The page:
“Extreme events require not only physical abilities but mental and emotional strength and experience. I feel alive knowing that I am the only one responsible for my survival and getting to the finish,” Dumais explains. “When we get that in life, that we are on our own, this shouldn't scare us or make us feel alone, but empower us to take responsibility for making the life we really dream of.”

Of course, it hasn’t always been such a rosy outcome for Dumais. 

At Survival Run Canada in 2017, Dumais was knocked down a steep snowy peak by a fellow runner and started careening full speed straight towards some rocks. 

“Before I hit, I managed to roll over on my belly and was able to slow down and stop my fall,” she says. 

Although she’s been through a lot, there is little that compares to a race like Infinitus. 

“It is the longest time and distance I have ever run,” she says.  “This sort of event has its own category beyond ultramarathons. As much as it is a race, because it is so long, you have to pace yourself, cultivate patience, train the mind, the body and the spirit to be laser-focused for 10 days non-stop.”

Although she spent a few years of her life tackling Infinitus, now that it is over and the movie is out, she says she is ready to move on. 

“I am an adventurer and constantly need new and different challenges,” Dumais explains. “So when I do finish, let alone win an event, I am ready for something new after. Though this race has a special place in my heart.”

Although her days competing at Infinitus are over, she has been coaching clients to tackle the race including in 2019 when she went to crew and pace a competitor in the 250-mile distance. 

“He crushed it!” she says. “It was a blast in many ways: to see him conquer his own Infinitus, to reconnect with the community of the event and the trails I spend so many hours on, days and nights, rain or shine… It is part of me forever now.”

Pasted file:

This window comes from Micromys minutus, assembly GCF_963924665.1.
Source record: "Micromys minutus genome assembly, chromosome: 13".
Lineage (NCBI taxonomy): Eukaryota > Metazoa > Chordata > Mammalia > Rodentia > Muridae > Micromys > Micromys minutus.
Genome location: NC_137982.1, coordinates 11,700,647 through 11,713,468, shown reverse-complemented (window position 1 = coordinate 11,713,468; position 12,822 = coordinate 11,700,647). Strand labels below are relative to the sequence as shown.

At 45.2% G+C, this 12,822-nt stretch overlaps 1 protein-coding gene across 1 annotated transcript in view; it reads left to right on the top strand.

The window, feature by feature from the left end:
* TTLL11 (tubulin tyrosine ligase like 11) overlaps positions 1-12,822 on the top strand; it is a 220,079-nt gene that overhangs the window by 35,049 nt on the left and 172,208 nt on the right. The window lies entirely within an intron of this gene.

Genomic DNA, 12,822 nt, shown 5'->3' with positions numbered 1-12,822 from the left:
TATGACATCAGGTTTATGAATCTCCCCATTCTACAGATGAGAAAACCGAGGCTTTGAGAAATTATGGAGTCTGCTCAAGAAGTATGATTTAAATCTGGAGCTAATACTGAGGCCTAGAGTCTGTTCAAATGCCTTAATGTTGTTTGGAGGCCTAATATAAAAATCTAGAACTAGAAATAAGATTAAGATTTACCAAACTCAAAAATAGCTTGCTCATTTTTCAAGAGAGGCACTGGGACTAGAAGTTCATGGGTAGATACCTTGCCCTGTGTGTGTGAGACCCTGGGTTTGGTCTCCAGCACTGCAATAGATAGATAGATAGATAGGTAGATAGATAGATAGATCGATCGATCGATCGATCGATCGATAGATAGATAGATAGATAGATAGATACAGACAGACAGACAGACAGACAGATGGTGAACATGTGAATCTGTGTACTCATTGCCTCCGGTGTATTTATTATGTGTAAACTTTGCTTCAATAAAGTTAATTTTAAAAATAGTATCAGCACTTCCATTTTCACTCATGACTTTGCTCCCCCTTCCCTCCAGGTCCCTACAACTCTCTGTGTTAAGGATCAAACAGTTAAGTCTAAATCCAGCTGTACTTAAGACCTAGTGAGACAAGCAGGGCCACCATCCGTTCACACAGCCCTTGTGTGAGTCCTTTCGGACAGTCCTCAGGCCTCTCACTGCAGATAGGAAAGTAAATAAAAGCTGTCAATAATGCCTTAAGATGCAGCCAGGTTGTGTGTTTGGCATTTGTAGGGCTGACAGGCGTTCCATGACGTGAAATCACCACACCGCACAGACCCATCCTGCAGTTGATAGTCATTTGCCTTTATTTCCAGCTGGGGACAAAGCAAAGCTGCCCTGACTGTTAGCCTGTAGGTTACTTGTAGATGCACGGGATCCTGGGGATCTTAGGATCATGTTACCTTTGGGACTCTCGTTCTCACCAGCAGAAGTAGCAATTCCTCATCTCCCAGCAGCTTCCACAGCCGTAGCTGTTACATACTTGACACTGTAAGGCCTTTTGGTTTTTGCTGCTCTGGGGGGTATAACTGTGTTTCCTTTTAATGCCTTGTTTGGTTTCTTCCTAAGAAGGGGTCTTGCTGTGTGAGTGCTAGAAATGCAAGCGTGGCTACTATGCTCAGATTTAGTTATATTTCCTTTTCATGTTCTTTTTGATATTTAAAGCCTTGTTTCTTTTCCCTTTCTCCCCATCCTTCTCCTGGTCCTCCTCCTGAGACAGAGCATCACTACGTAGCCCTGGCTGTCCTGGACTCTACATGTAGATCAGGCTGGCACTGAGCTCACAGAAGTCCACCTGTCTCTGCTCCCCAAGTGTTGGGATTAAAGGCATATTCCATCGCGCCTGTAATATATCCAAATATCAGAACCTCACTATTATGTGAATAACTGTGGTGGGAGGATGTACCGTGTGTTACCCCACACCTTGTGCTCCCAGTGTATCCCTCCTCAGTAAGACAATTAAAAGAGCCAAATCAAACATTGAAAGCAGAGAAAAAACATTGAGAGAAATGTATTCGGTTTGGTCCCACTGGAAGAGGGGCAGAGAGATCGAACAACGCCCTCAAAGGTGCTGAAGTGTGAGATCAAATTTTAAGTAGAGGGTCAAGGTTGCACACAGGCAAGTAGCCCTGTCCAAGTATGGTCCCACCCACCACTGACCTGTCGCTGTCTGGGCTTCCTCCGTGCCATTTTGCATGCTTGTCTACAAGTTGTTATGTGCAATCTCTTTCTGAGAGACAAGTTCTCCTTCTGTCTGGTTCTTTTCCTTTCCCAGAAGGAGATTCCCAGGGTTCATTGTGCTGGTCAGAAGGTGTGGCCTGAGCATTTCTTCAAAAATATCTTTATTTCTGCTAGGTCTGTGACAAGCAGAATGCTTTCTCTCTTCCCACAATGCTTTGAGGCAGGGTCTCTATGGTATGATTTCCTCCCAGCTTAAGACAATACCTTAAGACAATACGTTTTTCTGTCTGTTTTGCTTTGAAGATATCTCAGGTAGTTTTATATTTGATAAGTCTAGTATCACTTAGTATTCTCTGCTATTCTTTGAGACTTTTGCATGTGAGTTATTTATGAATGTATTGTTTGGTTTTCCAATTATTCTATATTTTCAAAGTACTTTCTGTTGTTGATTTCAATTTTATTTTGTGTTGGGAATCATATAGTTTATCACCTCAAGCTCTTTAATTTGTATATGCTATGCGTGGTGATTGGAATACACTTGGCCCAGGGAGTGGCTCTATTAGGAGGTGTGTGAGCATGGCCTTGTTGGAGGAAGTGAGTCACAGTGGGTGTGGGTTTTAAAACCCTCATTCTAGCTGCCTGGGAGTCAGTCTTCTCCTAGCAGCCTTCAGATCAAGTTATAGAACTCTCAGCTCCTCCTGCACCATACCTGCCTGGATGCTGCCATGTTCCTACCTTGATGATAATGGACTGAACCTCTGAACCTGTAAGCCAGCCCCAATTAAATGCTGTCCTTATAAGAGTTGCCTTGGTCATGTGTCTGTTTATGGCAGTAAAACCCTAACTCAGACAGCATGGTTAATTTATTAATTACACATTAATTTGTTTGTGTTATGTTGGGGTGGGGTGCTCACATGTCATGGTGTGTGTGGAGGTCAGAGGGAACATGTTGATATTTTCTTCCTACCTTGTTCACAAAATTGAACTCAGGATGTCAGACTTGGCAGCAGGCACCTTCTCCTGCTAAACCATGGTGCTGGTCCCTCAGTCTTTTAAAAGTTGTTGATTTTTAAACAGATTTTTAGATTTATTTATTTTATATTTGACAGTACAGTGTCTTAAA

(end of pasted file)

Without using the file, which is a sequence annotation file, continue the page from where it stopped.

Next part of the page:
Of course, the 2020 edition of the race has been cancelled following the COVID-19 pandemic, but she plans on being there in 2021 to crew and pace another client on the full 888k distance.

Until then, the pandemic hasn’t interrupted much of her life, as she works mostly online and at home. She did say it has provided her with a rare opportunity to re-focus. 

“Spending time and attention on the film was in big part possible because of the pandemic,” says Dumais. “Half of my work was in-person clients, which got cancelled, so I redirected this time to the launch of Facing Infinitus! The one thing I do miss is to lift heavy barbells at the CrossFit gym and to hug people.”

When asked what advice she would give those looking to tackle bigger challenges, she says you have to dream big.

“Then dream bigger!” she adds.”Pursue only projects that really call you from the bottom of your heart. Aim for something you have a 50 per cent chance to finish. This will get you out of your comfort zone and this is where we grow, we discover ourselves, and even better we invent ourselves!”

As it grows in popularity, the film is being added to streaming platforms such as Vimeo On Demand.